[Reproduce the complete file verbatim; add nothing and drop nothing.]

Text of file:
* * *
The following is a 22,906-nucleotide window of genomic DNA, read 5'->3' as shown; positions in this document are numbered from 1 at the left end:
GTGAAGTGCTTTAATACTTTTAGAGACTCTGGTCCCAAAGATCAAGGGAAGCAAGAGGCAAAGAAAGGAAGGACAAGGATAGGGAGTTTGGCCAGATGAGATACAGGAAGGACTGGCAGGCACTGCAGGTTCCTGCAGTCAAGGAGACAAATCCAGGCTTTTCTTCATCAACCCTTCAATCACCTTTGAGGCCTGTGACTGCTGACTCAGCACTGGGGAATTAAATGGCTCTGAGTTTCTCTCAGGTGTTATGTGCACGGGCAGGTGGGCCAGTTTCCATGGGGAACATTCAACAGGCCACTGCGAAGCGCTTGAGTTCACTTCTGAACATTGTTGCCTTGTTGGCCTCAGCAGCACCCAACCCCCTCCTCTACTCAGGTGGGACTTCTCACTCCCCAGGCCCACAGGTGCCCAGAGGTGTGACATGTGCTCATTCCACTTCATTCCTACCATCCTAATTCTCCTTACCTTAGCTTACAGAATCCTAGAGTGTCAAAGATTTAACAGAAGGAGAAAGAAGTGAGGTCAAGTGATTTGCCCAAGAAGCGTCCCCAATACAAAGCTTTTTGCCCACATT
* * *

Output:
The following is a 22,906-nucleotide window of genomic DNA, read 5'->3' as shown; positions in this document are numbered from 1 at the left end:
GTGAAGTGCTTTAATACTTTTAGAGACTCTGGTCCCAAAGATCAAGGGAAGCAAGAGGCAAAGAAAGGAAGGACAAGGATAGGGAGTTTGGCCAGATGAGATACAGGAAGGACTGGCAGGCACTGCAGGTTCCTGCAGTCAAGGAGACAAATCCAGGCTTTTCTTCATCAACCCTTCAATCACCTTTGAGGCCTGTGACTGCTGACTCAGCACTGGGGAATTAAATGGCTCTGAGTTTCTCTCAGGTGTTATGTGCACGGGCAGGTGGGCCAGTTTCCATGGGGAACATTCAACAGGCCACTGCGAAGCGCTTGAGTTCACTTCTGAACATTGTTGCCTTGTTGGCCTCAGCAGCACCCAACCCCCTCCTCTACTCAGGTGGGACTTCTCACTCCCCAGGCCCACAGGTGCCCAGAGGTGTGACATGTGCTCATTCCACTTCATTCCTACCATCCTAATTCTCCTTACCTTAGCTTACAGAATCCTAGAGTGTCAAAGATTTAACAGAAGGAGAAAGAAGTGAGGTCAAGTGATTTGCCCAAGAAGCGTCCCCAATACAAAGCTTTTTGCCCACATT